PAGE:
I reduced my holding a few weeks back not because of this issue but because this stock is becoming just too volatile for my liking.
Regards, Ram

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Novice Investor 7th Nov '15 23 of 28

Capitalising expenses may be an important subject, and certainly worth being concerned about, but to then mention a cosmic object destroying life on this planet? Probably best to have a chilled glass of white wine...

As for the aforementioned subject, is it not a case of a man with a hammer seeing all capitalising of expenses as a nail?


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Paul Burkitt 9th Nov '15 24 of 28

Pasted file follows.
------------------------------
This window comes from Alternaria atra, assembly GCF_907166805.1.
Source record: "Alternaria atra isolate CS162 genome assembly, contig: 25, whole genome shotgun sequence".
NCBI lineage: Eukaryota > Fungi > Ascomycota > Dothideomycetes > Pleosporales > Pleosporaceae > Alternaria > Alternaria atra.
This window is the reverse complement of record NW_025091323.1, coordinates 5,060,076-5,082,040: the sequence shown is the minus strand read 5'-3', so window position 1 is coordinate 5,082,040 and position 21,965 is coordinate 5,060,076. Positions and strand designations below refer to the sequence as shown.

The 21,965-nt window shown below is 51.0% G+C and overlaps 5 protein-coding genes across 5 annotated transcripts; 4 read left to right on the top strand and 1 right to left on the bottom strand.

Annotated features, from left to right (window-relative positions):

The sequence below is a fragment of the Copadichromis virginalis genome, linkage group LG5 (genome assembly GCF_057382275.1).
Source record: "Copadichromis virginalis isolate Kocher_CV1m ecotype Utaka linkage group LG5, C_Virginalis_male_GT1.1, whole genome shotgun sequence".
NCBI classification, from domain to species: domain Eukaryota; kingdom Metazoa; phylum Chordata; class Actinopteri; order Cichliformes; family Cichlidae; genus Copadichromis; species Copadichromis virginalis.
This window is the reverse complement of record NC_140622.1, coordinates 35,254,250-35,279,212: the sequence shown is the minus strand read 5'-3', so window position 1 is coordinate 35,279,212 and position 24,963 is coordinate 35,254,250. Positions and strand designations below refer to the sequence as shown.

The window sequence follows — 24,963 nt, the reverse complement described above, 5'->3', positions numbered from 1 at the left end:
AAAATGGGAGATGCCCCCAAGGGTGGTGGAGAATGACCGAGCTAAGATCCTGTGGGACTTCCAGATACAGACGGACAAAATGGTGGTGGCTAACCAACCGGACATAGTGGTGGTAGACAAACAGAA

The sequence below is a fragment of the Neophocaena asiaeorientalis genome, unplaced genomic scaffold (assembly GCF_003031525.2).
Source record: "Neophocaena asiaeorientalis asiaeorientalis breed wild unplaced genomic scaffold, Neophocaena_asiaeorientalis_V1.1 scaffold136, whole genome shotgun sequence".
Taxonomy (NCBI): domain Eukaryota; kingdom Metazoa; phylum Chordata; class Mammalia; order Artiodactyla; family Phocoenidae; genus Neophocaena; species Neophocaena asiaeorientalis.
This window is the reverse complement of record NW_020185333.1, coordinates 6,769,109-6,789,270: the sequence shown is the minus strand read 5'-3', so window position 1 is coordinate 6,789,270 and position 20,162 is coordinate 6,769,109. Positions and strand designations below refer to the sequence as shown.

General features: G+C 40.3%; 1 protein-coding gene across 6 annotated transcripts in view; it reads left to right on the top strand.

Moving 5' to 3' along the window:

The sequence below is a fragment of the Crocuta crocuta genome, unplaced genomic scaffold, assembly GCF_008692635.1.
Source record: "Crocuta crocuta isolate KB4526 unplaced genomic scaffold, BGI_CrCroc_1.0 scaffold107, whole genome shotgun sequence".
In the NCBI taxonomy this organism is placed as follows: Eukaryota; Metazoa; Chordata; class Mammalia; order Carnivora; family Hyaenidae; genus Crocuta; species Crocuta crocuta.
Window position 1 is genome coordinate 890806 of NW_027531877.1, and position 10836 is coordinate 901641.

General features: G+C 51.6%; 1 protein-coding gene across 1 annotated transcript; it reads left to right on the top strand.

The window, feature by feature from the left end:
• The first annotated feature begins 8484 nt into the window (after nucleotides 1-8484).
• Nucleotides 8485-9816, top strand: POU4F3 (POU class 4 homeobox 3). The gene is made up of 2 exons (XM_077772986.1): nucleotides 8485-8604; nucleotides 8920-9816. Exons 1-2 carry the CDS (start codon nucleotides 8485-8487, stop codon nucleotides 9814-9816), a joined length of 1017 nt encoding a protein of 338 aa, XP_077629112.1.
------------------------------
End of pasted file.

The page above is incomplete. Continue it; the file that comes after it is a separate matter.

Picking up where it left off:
I always remember why Rolls Royce went bust in the early 1970's -even though they had been reporting rising profits. RB211 developments costs - being capitalised- doubled - and they simply ran out of cash!! Certainly the development of the RB211 engine did prove a success in the longer term, but capitalising the cost hid the true problems Rolls Royce was facing.

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cafcash49 9th Nov '15 25 of 28

Hi Paul, I like your philosophy, enjoy now. Your opinion on GVC would be helpful, I am researching it with a view to buying, my one concern is the big hike in goodwill +172% in the last 2 years. It makes me suspicious, should I be concerned? Your views will be appreciated.

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ed_miller 9th Nov '15 26 of 28

In reply to post #110874